EU Bans 7 Russian Banks From SWIFT, Exempting 2 Major Banks!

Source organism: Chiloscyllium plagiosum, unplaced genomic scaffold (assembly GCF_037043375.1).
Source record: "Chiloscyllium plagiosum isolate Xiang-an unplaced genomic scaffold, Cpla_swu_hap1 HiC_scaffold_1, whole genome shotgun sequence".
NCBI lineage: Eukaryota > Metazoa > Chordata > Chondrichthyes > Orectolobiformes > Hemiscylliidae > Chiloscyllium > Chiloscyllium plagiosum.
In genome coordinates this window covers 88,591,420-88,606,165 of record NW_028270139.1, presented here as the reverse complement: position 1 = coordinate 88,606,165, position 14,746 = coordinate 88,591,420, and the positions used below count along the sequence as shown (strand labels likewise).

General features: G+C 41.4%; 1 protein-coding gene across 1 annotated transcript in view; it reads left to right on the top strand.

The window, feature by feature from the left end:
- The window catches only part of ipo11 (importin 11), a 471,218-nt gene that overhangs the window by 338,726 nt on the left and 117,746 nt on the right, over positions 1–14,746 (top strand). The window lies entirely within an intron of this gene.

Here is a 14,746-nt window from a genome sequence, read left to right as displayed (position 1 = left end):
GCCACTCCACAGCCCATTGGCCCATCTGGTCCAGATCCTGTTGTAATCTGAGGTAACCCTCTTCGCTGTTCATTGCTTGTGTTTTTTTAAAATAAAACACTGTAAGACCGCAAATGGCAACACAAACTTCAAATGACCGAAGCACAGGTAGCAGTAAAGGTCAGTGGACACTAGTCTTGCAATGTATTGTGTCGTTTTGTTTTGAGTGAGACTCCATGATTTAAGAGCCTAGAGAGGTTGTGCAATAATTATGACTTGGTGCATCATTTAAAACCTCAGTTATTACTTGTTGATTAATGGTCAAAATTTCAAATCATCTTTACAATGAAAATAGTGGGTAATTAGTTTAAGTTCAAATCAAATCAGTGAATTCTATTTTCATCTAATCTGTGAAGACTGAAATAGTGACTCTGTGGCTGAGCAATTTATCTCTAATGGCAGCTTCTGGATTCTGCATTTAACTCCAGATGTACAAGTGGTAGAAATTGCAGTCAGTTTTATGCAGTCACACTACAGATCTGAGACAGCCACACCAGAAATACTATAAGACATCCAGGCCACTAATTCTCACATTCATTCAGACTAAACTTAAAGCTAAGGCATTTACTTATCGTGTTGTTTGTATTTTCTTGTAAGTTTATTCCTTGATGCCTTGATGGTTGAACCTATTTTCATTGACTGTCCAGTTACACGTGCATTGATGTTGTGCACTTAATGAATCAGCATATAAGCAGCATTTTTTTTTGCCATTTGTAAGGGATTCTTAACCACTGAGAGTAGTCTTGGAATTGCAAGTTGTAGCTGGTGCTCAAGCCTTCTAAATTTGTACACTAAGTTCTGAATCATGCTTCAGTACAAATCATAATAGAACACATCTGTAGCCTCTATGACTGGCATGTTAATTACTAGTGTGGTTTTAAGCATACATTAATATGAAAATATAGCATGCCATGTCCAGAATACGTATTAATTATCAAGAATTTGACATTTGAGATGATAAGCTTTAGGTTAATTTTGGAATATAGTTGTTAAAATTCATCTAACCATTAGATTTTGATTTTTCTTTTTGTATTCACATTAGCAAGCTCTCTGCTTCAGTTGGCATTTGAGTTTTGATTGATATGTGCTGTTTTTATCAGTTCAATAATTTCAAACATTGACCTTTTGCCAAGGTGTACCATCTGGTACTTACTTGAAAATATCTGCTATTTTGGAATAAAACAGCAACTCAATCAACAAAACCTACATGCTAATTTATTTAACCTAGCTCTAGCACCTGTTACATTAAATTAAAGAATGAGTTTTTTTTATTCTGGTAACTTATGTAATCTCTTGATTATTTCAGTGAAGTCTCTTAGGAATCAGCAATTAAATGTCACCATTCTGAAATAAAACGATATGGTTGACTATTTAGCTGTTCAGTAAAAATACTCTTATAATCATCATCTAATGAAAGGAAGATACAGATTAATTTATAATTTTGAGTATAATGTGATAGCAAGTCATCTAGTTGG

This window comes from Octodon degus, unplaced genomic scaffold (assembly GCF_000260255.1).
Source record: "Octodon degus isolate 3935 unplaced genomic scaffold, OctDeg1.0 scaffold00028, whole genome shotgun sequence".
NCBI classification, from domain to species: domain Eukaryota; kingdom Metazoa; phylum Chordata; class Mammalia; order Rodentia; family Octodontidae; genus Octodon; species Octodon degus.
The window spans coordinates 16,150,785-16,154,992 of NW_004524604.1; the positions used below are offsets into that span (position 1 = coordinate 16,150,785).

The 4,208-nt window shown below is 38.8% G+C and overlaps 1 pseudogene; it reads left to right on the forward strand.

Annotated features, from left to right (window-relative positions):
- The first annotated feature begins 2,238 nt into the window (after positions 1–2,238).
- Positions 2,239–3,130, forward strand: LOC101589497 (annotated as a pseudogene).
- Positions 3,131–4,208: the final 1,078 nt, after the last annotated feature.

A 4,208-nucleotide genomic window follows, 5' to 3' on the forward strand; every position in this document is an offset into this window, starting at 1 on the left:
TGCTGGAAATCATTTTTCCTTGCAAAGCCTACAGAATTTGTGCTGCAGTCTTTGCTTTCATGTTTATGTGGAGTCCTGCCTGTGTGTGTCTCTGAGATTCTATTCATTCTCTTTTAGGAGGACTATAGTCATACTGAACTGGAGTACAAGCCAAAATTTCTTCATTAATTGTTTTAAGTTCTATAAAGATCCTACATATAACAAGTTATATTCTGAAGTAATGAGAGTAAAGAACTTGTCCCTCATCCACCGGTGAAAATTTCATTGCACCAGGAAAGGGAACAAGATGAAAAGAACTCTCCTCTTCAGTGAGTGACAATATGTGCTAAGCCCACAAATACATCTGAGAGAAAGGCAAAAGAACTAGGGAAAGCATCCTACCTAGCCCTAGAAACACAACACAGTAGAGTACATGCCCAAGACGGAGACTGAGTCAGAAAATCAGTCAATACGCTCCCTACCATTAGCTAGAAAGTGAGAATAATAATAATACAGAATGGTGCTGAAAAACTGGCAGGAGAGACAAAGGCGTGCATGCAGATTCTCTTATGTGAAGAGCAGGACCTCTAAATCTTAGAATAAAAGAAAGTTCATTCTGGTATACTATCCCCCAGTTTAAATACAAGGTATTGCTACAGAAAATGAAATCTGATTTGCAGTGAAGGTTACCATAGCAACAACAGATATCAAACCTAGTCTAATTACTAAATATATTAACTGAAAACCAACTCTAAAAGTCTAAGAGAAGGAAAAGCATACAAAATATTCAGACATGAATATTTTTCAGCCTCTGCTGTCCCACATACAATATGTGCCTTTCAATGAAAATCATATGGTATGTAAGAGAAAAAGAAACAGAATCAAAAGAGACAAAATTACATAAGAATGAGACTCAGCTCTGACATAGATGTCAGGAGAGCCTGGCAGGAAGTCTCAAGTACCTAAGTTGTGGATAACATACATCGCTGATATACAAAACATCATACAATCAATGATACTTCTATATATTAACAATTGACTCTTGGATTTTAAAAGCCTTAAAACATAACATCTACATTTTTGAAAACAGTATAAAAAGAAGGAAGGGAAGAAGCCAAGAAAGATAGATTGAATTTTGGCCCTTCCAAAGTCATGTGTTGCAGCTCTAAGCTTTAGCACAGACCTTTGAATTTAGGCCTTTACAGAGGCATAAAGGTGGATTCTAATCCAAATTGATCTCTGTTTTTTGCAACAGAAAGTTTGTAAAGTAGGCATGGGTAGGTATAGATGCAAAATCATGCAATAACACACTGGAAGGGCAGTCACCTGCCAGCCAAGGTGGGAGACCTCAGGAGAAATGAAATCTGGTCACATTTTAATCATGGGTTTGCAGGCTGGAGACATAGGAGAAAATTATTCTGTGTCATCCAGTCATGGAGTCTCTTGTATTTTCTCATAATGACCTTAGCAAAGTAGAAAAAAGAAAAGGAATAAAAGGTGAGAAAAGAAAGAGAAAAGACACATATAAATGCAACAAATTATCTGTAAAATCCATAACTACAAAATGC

On March 2, the European Union published a statement in which it was informed that seven Russian banks had been kicked out of the SWIFT community as a result of their actions. VTB (VTBR.MM), Bank Otkritie, Novikombank, Promsvyazbank (PSKBI.MM), Bank Rossiya, Sovcombank, and VEB are among Russia's second-largest banks. The limits on these banks will take effect on March 12th, according to a statement from the European Union. It has been decided to remove these banks from SWIFT at this moment, and the process has been completed. Seven Russian banks will be cut from the SWIFT network on March 12, according to a statement from the European Union. Russian banks have ten days to pay their international transactions. The European Union, the United States, the United Kingdom, and Canada demanded the withdrawal of select Russian banks from the SWIFT messaging system on Saturday. The United States and the United Kingdom were lobbying for Russian banks to be excluded from SWIFT, but European countries were hesitant to do so. Germany and Italy, with their own interests in mind, slammed these demands. For energy, European countries rely on Russia. European countries believed that imposing this penalty on Russia would make it impossible for them to control energy. Later, after persuading America and the United Kingdom, they agreed. It is expected that the ban on Russian banks will have a significant impact on Russia's economy. SWIFT is a messaging network located in Belgium that enables cross-border payments to all countries and organisations throughout the world. SWIFT (Society for Worldwide Interbank Financial Telecommunication) is a secure communications system that connects over 11,000 financial institutions and businesses in over 200 countries and territories. It makes cross-border trade easier. Sberbank and Gazprombank, Russia's two largest banks, have not been sanctioned by the EU. These banks are the funnels through which the European countries purchases oil and gas from Russia. This is why these banks have not been shut down. This restriction, it was claimed, is critical in isolating Russia. A senior EU source told Reuters that the banks were chosen because of their ties to the Russian Russian government. In a statement, the European Union stated that it has not made a decision to ban the whole Russian financial sector.
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